Synthetic speech generated from brain signals.
Stroke, traumatic brain injury, and neurodegenerative diseases can all cause the loss of the ability to speak. Some people with severe speech disabilities learn to spell out their thoughts letter-by-letter using assistive devices capable of tracking very small eye or facial muscle movements. However, producing text or synthesized speech with such devices is laborious, error-prone, and painfully slow.
Now, a study from researchers at UCSF engineers artificial intelligence possessing the ability to translate activity in the brain’s speech centers into a synthesized version of a person’s voice. The team states their technology could restore fluent communication in individuals with severe speech disabilities. Additionally, it could also reproduce some of the musicality of the human voice which conveys the speaker’s emotions and personality. The study is published in the journal Nature.
Map of the brain’s speech centers
Recent studies from the lab showed how the human brain’s speech centers choreograph the movements of the lips, jaw, tongue, and other vocal tract components to produce fluent speech. This means there is a need to take into account vocal tract movements and not just linguistic features like phonemes when studying speech production.
This led the team to the sensorimotor cortex in the brain known to encode vocal tract movements, and to the theory, this cortical activity could be decoded and translated via a speech prosthetic. Potentially, this could give a voice to people with intact neural functions who have lost the ability to speak. The current study uses brain signals produced by cortical activity, recorded from epilepsy patients to program a computer to mimic natural speech.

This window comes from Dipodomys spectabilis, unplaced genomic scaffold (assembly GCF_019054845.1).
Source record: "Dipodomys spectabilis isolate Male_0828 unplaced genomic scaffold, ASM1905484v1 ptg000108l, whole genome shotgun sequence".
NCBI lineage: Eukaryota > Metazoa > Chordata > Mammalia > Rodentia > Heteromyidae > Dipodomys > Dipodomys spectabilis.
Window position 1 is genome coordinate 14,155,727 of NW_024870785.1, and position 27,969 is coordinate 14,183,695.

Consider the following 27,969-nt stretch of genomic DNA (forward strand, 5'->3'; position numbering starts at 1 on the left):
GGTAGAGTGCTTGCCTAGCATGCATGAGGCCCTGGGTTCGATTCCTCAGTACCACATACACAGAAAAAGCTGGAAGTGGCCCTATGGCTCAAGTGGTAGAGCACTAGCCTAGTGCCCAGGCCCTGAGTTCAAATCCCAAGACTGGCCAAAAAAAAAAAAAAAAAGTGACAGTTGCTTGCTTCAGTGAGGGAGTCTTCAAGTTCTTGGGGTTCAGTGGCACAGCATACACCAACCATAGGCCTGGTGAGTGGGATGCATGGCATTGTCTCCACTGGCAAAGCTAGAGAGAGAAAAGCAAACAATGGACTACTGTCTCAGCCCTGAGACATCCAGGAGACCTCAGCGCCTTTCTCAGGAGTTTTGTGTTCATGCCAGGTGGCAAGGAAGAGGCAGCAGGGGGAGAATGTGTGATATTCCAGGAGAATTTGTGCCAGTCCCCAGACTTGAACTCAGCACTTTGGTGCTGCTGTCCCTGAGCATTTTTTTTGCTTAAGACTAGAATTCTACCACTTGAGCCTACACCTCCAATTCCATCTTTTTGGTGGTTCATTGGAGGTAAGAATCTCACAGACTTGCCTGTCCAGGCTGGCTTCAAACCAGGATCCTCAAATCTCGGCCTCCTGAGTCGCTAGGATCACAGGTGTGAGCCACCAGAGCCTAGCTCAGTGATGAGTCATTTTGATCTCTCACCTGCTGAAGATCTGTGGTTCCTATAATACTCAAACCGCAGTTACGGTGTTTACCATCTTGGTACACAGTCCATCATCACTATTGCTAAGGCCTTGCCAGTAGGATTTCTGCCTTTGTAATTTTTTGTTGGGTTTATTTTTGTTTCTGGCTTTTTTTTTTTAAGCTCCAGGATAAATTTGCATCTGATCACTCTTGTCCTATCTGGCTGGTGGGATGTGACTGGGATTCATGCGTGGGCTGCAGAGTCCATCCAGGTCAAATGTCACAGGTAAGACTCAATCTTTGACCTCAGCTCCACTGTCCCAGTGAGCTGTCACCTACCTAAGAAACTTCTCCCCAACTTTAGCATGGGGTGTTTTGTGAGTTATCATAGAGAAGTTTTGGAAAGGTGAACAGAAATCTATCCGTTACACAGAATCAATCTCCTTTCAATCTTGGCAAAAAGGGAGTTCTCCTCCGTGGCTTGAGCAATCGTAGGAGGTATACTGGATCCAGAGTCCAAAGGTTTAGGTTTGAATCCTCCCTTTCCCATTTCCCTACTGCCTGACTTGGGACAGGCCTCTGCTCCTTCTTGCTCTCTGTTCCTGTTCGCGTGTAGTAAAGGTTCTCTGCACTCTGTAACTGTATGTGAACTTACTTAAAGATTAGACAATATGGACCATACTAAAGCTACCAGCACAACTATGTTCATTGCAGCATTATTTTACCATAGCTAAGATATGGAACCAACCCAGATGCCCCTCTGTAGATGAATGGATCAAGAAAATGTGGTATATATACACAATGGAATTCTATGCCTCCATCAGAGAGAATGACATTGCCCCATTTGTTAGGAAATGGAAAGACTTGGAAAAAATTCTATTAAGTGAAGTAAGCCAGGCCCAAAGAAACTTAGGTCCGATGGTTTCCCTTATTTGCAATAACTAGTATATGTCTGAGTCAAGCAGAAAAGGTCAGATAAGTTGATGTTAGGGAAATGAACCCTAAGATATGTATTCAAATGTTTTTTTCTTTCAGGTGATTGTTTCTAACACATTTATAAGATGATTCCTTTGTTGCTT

The current study asks five patients with intact speech to read several hundred sentences aloud while the researchers recorded activity from a brain region known to be involved in language production. All participants had electrodes temporarily implanted in their brains to map the source of their seizures in preparation for neurosurgery.
Results show the group was able to build maps of how the brain directs the vocal tract, including the lips, tongue, jaw, and vocal cords, to make different sounds. Subsequently, these maps were then applied to a computer program producing synthetic speech.
‘Downloading’ a person’s voice
The team explains this detailed mapping of sound allows the creation of a realistic virtual vocal tract for each participant controlled by their brain activity. Data findings show this is made-up of two neural network machine-learning algorithms.
Firstly, an algorithm ‘decoder’ that transforms brain activity patterns produced during speech into movements of the virtual vocal tract. Secondly, an algorithm applied to a synthesizer that converts these vocal tract movements into a synthetic approximation of the participant’s voice.
Volunteers were then asked to listen to the synthesized sentences and to transcribe what they heard. Indeed, more than half the time, the listeners were able to correctly determine the sentences being spoken by the computer.
The team surmises they have developed a neural decoder leveraging kinematic and sound representations encoded in human cortical activity to synthesize audible speech. For the future, the researchers state they plan to design a clinical trial involving paralyzed, speech-impaired patients to determine how to best gather brain signal data to be applied to the previously trained computer algorithm.
Source: UC San Francisco
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